Since we are proffering cross-cutting solutions which ignore specific degrees of likely impact and directions of impact on firms it also behooves that our suggested strategy (ies) will also be realistically generic. Three undeniable potential impacts on business competitiveness of the evolving events and fiscal programmes of Nigerian government are (a) spike on prices and costs of doing business, (b) widespread drop in the demand for goods and services depending on relative/specific product and services price elasticities (c) greater rivalry for available transactions and (d) increased payment delays and defaults. Of course depending on specific businesses and stages in the evolutionary process of the firm and the industry, the magnitudes, direction of impacts and impact chains will differ.
It can be automatically inferred that the strategic solution-set for each of these areas are also consistent with Porter’s (1985) three generic strategies for achieving competitive advantage: cost leadership, differentiation and focus. Porter (1985) asked very important critical questions: “How does a firm gain a sustainable cost advantage? How can it differentiate itself from competitors? How does a firm choose a segment so that competitive advantage grows out of a focus strategy? When and how can a firm gain competitive advantage from competing with an uncoordinated strategy in related industries? How is uncertainty introduced into the pursuit of competitive advantage? How can a firm defend its competitive position?”
The Challenge of Strategy Execution in Nigeria
There is no doubt that answering Porter’s questions will effectively give discerning and truly entrepreneurially-minded decision-makers in Nigeria the capacity to gain meaningful competitive advantage. The challenge however lies on two strategic planks: how to be definitively sure that we are applying the right doses of the strategic therapeutics to well-defined and measured problem. The second plank is about the speed of response of the decision-maker to the insights and intelligence that will ultimately emerge from the activities of the first plank.
Clearly, the ability to measure the degrees of potential impacts of a perceived problem equally points to how knowledgeable we are about the problems. This should be consistent with the already stated need for comprehensive but quantitative evaluation of the perceived riskiness of the macroeconomy. But even if we totally accept that the identified risk impacts will prevail and adopt the generic competitive advantage framework as suggested, there is an additional need to ask further questions on each of the potential outcome areas. For instance on the issue of cost impact, we should be asking such questions as ‘by what percentage proportion will each of our operational costs likely increase? Answering this question obviously requires a quantitative estimation predicated on sound modeling and data.
By extension too, a consideration of market segmentation that is necessary to enhance focused marketing and increased revenue requires an understanding of how the process should be conducted. Many organizations have blindly conducted market segmentation through hunches and intuition as well as the so-called ‘decision maker experience’ of the market. While such exercises will not be written off as wrong, the results of such are usually less than optimaland would not deliver competitive advantage at the peak. It may however work for firms that traditionally deal with small number of clients. A more appropriate technique will therefore rely on the use of data and proven statistical techniques: business analytics.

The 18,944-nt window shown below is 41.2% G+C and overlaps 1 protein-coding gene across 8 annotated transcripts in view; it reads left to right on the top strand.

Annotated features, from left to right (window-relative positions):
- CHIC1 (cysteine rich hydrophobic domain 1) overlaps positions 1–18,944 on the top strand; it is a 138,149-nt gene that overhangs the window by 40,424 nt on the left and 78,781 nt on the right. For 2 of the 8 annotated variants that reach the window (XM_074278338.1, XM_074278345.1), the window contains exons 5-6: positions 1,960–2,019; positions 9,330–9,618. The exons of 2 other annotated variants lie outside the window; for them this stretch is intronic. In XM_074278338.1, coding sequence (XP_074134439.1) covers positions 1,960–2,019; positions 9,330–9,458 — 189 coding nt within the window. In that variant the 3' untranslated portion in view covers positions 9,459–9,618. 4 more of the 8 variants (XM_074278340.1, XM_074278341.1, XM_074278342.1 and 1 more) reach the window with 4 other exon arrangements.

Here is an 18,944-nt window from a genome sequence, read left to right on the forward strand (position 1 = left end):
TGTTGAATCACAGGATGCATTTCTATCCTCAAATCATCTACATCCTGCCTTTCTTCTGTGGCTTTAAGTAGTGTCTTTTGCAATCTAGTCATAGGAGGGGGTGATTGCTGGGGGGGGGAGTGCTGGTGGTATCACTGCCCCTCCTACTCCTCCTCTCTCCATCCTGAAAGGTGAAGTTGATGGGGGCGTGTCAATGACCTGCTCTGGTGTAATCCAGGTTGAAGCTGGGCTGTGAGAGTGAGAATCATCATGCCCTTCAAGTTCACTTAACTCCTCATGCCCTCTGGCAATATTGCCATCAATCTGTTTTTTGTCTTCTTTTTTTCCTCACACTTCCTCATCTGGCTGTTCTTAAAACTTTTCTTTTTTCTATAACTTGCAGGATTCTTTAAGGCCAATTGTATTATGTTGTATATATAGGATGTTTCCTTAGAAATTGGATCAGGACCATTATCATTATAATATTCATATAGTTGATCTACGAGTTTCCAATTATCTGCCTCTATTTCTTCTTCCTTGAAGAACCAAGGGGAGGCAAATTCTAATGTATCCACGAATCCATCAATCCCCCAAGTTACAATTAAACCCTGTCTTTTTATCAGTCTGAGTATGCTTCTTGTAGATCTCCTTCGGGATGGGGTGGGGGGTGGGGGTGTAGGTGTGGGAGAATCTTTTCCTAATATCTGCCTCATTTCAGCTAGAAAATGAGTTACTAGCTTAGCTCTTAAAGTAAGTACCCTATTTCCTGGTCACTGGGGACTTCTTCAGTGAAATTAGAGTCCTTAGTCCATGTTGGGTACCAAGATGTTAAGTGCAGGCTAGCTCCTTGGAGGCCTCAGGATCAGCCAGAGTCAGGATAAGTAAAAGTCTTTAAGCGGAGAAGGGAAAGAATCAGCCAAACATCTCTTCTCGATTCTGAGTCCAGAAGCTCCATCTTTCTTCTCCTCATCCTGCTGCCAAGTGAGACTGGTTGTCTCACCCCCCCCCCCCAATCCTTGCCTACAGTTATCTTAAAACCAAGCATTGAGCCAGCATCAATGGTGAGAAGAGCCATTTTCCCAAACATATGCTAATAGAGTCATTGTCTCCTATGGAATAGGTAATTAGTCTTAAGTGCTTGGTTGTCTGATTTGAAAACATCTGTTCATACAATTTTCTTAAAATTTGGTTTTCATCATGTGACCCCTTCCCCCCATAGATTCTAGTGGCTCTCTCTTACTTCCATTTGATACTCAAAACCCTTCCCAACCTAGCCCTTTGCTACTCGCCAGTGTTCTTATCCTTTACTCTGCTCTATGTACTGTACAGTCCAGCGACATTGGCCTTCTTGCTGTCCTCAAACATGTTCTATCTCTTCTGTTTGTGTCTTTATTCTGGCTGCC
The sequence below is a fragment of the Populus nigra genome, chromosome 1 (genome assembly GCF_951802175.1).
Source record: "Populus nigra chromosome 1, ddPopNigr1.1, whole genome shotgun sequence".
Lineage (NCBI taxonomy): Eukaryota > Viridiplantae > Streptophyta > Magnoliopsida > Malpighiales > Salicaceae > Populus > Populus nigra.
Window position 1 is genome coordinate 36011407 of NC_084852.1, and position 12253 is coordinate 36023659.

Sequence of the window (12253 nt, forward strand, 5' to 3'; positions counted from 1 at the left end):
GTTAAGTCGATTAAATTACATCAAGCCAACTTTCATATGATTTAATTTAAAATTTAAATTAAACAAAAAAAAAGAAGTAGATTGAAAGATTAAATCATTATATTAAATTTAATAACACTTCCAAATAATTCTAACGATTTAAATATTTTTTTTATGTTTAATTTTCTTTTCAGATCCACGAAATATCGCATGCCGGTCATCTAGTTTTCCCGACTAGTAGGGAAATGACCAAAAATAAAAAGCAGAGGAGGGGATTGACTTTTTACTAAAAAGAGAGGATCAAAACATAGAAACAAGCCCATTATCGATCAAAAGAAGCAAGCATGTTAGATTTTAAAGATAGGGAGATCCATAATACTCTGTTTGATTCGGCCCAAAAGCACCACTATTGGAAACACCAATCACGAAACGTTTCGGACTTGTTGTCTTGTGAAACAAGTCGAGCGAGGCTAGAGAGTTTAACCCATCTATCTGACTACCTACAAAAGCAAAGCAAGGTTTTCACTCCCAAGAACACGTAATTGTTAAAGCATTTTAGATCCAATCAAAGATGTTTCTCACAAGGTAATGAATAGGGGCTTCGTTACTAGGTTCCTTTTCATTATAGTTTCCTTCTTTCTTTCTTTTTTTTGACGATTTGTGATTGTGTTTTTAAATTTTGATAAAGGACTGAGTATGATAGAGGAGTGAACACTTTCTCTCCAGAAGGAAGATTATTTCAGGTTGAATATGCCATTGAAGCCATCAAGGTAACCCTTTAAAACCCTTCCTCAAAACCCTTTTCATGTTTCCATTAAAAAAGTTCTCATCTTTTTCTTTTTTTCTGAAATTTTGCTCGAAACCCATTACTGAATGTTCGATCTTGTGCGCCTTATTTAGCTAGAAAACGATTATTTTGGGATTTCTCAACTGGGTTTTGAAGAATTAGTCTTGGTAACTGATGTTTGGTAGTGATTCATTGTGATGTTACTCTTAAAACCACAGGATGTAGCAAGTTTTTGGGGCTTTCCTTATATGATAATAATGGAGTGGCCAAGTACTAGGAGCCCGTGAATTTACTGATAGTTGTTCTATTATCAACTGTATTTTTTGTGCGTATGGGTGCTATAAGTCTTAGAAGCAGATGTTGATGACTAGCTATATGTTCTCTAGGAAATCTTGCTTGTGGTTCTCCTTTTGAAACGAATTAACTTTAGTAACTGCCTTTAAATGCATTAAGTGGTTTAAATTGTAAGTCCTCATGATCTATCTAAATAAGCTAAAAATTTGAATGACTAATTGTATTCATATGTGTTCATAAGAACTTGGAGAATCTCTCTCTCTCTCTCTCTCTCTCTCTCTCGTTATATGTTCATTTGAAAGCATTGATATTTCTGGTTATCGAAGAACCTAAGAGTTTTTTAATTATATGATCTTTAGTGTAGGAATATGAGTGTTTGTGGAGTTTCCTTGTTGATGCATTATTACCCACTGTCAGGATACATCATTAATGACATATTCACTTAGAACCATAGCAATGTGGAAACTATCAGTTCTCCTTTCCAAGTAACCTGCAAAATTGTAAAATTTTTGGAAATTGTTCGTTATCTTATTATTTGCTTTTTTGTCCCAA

There are however many reasons why this analytical strategy are not well used in Nigeria just as in many other parts of the world. In Nigeria, a high level of pervasive ignorance in the use of analytics and the ability of business analytics to deliver the intelligence required to outperform other competitors exist among chief executive officers of many of the firms that are older than two decades because its use was not popular among many of the management cadre in those times. Except where younger CEOs are in charge, slow and gradual changes should be expected. There are also high levels of unwillingness among many of the CEOs to try out and verify the truth in the power of business analytics to orchestrate rapid performance and how it works. This unwillingness is however tied to a traditional dependence on hunches which has indeed underscored many successful strategic competitive maneuvering by CEOs without doubt! Things have however changed: data is now much more available and well-stored while computer-processing capabilities of such stored data have equally blossomed. Another perspective is that this resistance is fueled by poorly trained executives who do not want to engage in any rigorous or seeming ‘super-technical’ approach to strategic issues particularly when it is beyond their immediate comprehension.
Regardless of these challenges, what if decision-makers accept this all-important approach to designing their competitive strategies? This automatically leads us to a second challenge. By its very nature, business analytics delivers competitive insights that very good entrepreneurs must act upon ‘speedily’ in order to be competitively in advantaged position. This is consistent with the postulation of Kirzner (2011) that “creativity is inspired by alertness to opportunities that await exploitation”. These opportunities awaiting exploitation are equivalents of the output of the analytic exercises which must be reconfigured in strategic contexts and immediately implemented so as to take the available advantages particularly the so-called “first-mover advantages” before the strategic innovation becomes commonplace and does not confer much extra-ordinary advantage than what any other competitor can gain from it.